3. Sampling and Analytical Procedures

[9] Fumarole, bubbling spring, and geothermal well samples were collected in evacuated 200 ml Pyrex flasks, filled with 60–80 ml 5N NaOH (samples collected by TPF, MMZ, and DRH). Samples from geothermal wells were collected using a steam separator. Giggenbach and Goguel [1989] and Hilton et al. [2002] provide a detailed description of collection procedures.

[10] The composition of the headspace gases (He, H2, Ar, N2, O2, CH4, CO) was determined using gas chromatography after Giggenbach and Goguel [1989] and Zimmer [2002] in the University of New Mexico Volcanic and Geothermal Fluid Analysis Laboratory. Argon and oxygen are not separated by the 5Å molecular sieve column, so an oxygen trap was used to remove O2 in order to detect Ar abundance. For samples that contained >0.16 mmol O2/mol total gas (7 out of 27 samples), the trap became saturated and a quantity of O2 was detected along with Ar. Analyses of air at various pressures show that the proportion of oxygen removed was constant. Thus the Ar value of the air can be calculated using the following equation:

equation image

where N2/Ar is 83.6 (the volume ratio of N2/Ar in dry air), N2,m is N2 measured during the analysis of air, and Arc is the corrected Ar value. The corrected Ar value was plotted against the measured Ar value, resulting in a linear correlation. The equation governing the correlation was then used to correct Ar values of samples with O2 > 0.16 mmol/mol. Samples that have been corrected are denoted by a “+” following the Ar number (Table 1). Oxygen was analyzed separately using Ar carrier gas, so separation of the species is unnecessary.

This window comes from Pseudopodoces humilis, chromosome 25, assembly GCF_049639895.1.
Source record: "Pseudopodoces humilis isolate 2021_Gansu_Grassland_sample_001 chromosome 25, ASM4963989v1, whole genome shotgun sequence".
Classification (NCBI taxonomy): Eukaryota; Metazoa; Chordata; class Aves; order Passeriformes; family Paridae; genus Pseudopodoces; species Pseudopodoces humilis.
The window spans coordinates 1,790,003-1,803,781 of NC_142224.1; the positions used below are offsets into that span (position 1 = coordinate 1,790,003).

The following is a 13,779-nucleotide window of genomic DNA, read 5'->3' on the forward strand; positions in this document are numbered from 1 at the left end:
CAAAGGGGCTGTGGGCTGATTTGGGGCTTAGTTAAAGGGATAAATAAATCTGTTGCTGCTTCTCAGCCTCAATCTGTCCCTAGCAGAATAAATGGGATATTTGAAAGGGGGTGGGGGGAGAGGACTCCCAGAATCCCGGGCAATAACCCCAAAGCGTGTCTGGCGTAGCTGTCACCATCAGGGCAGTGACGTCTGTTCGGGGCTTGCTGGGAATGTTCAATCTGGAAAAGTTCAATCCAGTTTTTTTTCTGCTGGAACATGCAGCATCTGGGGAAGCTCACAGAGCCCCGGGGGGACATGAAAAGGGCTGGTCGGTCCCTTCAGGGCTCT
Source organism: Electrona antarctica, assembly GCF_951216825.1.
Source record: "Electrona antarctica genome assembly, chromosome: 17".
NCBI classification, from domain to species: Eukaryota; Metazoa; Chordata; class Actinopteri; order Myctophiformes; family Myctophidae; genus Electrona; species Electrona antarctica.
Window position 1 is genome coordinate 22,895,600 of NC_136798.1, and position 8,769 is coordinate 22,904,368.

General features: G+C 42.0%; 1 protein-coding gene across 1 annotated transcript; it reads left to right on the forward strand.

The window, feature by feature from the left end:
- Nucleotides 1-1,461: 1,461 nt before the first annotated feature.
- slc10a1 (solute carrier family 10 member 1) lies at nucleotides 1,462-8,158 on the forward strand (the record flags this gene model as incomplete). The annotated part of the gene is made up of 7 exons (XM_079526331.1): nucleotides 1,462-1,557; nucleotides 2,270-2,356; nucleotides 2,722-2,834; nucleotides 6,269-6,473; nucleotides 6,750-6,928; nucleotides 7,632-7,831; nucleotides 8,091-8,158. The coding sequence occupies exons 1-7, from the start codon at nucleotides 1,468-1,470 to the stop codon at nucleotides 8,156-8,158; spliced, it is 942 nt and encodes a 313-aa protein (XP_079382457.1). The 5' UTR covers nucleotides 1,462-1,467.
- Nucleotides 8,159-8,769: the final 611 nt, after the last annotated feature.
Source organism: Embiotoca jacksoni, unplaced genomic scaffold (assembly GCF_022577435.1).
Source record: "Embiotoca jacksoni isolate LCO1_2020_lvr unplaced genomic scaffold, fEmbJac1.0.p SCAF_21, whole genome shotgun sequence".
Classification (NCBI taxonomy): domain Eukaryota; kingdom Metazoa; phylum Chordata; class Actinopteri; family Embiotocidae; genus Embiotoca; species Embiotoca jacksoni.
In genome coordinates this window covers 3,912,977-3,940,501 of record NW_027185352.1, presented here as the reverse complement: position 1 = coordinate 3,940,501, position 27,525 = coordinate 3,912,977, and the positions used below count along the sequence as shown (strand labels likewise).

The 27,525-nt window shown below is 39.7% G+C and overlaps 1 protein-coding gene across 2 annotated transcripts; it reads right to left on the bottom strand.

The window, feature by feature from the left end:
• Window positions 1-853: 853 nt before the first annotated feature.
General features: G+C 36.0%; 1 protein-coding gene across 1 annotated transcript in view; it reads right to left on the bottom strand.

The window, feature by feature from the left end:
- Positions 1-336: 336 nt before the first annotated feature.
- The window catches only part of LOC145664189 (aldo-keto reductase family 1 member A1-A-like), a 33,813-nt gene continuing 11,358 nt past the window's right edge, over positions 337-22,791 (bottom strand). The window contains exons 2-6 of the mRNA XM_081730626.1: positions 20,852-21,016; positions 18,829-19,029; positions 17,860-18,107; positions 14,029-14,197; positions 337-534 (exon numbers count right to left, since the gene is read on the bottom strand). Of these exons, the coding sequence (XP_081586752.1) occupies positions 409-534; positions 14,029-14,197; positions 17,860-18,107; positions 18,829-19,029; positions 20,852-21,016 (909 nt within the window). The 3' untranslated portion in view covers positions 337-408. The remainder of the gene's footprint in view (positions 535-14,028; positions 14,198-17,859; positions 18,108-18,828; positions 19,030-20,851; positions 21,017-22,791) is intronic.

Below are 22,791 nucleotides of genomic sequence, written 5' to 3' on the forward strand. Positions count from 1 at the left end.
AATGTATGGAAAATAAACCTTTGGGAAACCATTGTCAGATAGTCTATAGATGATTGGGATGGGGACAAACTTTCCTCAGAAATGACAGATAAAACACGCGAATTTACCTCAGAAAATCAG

Table 1. Gas Compositions of Costa Rica Geothermal Systemsa
LocationSample IDAlternate Sample IDDate (mm-dd-yy)TypeLatitudeLongitudeTemp, °CCO2StSO2H2S  
  • a

    Costa Rica gas compositions (mmol/mol). Alternate Sample ID is sample ID used by Shaw et al. [2003]. For first letter of sample type: F, fumarole; S, bubbling spring; M, boiling mudpot; W, geothermal well. Second letter: C, summit crater; F, flank; n.m., not measured; n.d., not detected.

  • b

    Temperature at depth.

  • c

    Corrected for Ar (see text); N2-exc = N2 − 40*Ar.

Turrialba VolcanoT1CR-201–04–01FCN 10°01.156′W 083°45.937′89.613.60.090.09n.d.  
 T2CR-301–04–01FCN 10°01.156′W 083°45.937′89.610.70.190.19n.d.  
 T3CR2-103–10–01FCN 10°01.156′W 083°45.937′89.715.20.04n.d.0.04  
 T4 03–10–01FCN 10°01.156′W 083°45.937′89.713.70.070.050.02  
 T5CR3-207–07–01FCN 10°01.156′W 083°45.937′84.241926.525.70.83  
Irazú Volcano (duplicate)I1CR-401–05–01FFN 09°59.723′W 83°47.308′88.543.62.510.002.51  
Poás VolcanoI2CR-501–05–01FFN 09°59.723′W 83°47.308′88.541.32.510.052.46  
 P1CR-601–06–01FCN 10°11.883′W 84°13.719′76.08.001.08n.d.1.08  
 P2CR-801–06–01FCN 10°11.883′W 84°13.719′76.08.251.090.920.17  
 P3CR-901–06–01FCN 10°11.883′W 84°13.719′76.012.01.030.820.21  
 P4 03–12–01FCN 10°11.883′W 84°13.719′n.m.42.04.953.001.95  
 P5CR2-603–12–01FCN 10°11.883′W 84°13.719′92.29.441.601.470.13  
 P6 03–12–01FCN 10°11.883′W 84°13.719′n.m.3.300.710.460.25  
 P7CR3-1707–08–01FCN 10°11.883′W 84°13.719′92.813.56.796.590.20  
 P8 07–14–01FCN 10°11.883′W 84°13.719′1083.377.895.722.17  
Chacosuela-Platanar volcanic system
   Bajos del ToroB1CR-1101–08–01SFN 10°21.072′W 84°13.279′n.m.4430.680.68n.d.  
   Bajos del Toro (duplicate)B2CR-1301–08–01SFN 10°21.072′W 84°13.279′n.m.2280.400.40n.d.  
   La MarinaLMCR-1401–08–01SFN 10°21.072′W 84°13.279′46.095.80.300.140.16  
   Poco Sol. Phys.,PSCR-1501–09–01SFN 10°21.087′W 84°40.534′59.54860.410.090.32  
Arenal volcanic system
   Quebrada NaranjaQNCR-1601–10–01SFN 10°29.720′W 84°21.804′n.m.3543.562.950.61  
Miravalles volcanic system
   HornillasMHCRT-901–11–01MFN 10°42.777′W 85°10.638′88.61010.570.050.52  
   Miravalles power plantM1CR-1001–12–01WFN 10°41.907′W 85°11.799′238b2.030.04n.d.0.04  
   Miravalles power plantM2CR-2101–12–01WFN 10°42.309′W 85°11.630′233b0.250.01n.d.0.01  
Rincón de la Vieja volcanic system
   Las PailasR1CR-2201–12–01MFN 10°46.372′W 85°20.652′83.32862.770.801.97  
   Las PailasR2CR-2301–12–01SFN 10°46.372′W 85°20.652′65.334.95.645.64n.d.  
   Las PailasR3CR2-903–18–01MFN 10°46.372′W 85°20.652′n.m.4253.662.611.05  
   BorinquenRBCR-2401–13–01MFN 10°48.588′W 85°24.782′81.32.030.080.040.04  
LocationSample IDHClHFHeH2ArN2N2-excNH3 (*10−4)O2CH4CO (*10−4)H2O
Turrialba VolcanoT10.250.010.000160.01960.00070.1020.080.02<0.00010.000010.09986
 T20.290.010.000170.02210.00080.1130.080.01<0.00010.000010.03989
 T30.330.010.000080.01040.00090.0680.030.010.00240.000010.06984